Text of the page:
After a year of revisions to the borrower defense to repayment student loan forgiveness program, the Department of Education is once again proposing changes.
In a draft proposal obtained by Politico, Betsy DeVos and her colleagues have set up new roadblocks for borrowers who were defrauded by for-profit colleges.
If the proposed changes go through, borrowers will face a higher burden of proof and other evidentiary hurdles for fraud claims, which could leave thousands of former students without a clear path to student loan forgiveness.
If you have a pending application for borrower defense, don’t panic. The rule is still under review. But here’s what it means so far — and what you can do to protect yourself.
You’d have to provide more evidence for your claim
Borrower defense offers student loan forgiveness to students who were defrauded by for-profit colleges. To date, 12,900 applicants have received relief after attending the now-defunct Corinthian Colleges, according to U.S. News & World Report.
Applications stalled in 2017, however, with the arrival of DeVos and the new administration. When they resumed, there was a caveat: The amount of student loan forgiveness would be adjusted in accordance with students’ earnings.
The Jan. 4 proposal would place more limits on the program, including a stricter standard of evidence for fraud claims. If it passes, you’ll have to provide “clear and convincing evidence” of your fraud claim. That’s a higher burden of proof than the current “preponderance of evidence” standard.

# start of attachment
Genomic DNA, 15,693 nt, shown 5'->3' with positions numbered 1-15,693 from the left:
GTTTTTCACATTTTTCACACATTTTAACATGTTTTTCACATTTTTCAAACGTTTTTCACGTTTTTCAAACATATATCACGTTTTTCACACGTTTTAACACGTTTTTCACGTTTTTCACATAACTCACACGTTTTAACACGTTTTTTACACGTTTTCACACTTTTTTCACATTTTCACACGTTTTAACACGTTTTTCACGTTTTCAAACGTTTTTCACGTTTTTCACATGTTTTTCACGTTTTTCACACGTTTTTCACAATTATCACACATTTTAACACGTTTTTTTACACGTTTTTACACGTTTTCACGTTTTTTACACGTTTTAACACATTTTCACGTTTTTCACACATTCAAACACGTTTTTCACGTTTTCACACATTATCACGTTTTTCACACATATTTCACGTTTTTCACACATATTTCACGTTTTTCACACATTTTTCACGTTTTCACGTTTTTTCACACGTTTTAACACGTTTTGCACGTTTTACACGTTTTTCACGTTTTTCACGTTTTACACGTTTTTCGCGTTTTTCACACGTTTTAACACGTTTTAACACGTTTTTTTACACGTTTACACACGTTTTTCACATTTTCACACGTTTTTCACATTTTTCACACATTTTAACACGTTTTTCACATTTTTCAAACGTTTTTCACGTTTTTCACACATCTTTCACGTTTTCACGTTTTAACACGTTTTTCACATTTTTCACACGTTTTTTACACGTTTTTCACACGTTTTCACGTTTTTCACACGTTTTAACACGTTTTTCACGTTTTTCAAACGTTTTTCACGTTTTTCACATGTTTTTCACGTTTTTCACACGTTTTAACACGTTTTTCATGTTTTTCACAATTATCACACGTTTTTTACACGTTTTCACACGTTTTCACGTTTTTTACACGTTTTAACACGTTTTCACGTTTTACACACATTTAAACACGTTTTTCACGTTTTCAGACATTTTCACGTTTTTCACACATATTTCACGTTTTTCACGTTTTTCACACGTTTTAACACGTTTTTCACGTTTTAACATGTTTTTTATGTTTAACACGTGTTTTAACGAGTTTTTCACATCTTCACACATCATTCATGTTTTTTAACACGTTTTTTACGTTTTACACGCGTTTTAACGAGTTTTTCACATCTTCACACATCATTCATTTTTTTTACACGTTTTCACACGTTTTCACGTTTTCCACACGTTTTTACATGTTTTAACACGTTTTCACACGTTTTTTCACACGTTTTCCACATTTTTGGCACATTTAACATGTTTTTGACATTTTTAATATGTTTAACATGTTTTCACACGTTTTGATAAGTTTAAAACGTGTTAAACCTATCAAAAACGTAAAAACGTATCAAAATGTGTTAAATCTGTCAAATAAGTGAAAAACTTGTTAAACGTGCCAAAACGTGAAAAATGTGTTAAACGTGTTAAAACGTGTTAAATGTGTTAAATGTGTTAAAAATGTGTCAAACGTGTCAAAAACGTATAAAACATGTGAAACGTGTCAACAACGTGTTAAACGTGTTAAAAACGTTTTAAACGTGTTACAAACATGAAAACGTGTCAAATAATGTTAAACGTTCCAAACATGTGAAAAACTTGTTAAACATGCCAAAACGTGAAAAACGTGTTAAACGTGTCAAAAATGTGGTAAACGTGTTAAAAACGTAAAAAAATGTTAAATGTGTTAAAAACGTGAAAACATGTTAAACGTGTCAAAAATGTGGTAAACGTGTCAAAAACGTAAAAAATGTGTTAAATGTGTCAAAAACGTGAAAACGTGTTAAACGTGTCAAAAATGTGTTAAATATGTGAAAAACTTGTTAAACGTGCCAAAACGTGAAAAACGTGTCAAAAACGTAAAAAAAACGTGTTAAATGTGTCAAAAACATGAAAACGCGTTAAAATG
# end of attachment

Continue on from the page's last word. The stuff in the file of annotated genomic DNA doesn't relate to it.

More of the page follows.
Further, DeVos’ proposal would require you to prove not only that your school misled you but also that the misrepresentation was intentional or demonstrated “a reckless disregard for the truth.” You’d have to demonstrate the misrepresentation resulted in monetary damage as well.
“The proposal would increase the burden of proof borrowers would have to meet, which would make it significantly more difficult for borrowers to prevail on their claims,” said student loan lawyer Adam Minsky. “As it is, it can be very difficult for borrowers to prove that they were defrauded because systematic misrepresentations are not always made in writing. This will make it even harder.”
You’d also have less time to file a claim: three years instead of six.
So, if this proposal passes, you’ll have to provide clear and convincing evidence that your college intentionally engaged in misleading practices as well as proof that those misleading practices led to monetary damage — and you’ll have less time to do so.
Consumer advocates are concerned for borrowers
According to DeVos, revisions to borrower defense are meant to improve the program. In December 2017, the Department of Education published a press release in which she reiterated her commitment to students and to protecting “taxpayers from being forced to shoulder massive costs that may be unjustified.”
But others are worried the proposal makes a difficult process even more complicated.
“Consumer advocates argue that even under the existing regulations, it is far from easy for borrowers to prevail on defense to repayment claims — as evidenced by the small number of applications that have been granted relative to the total amount of applications submitted,” said Minsky.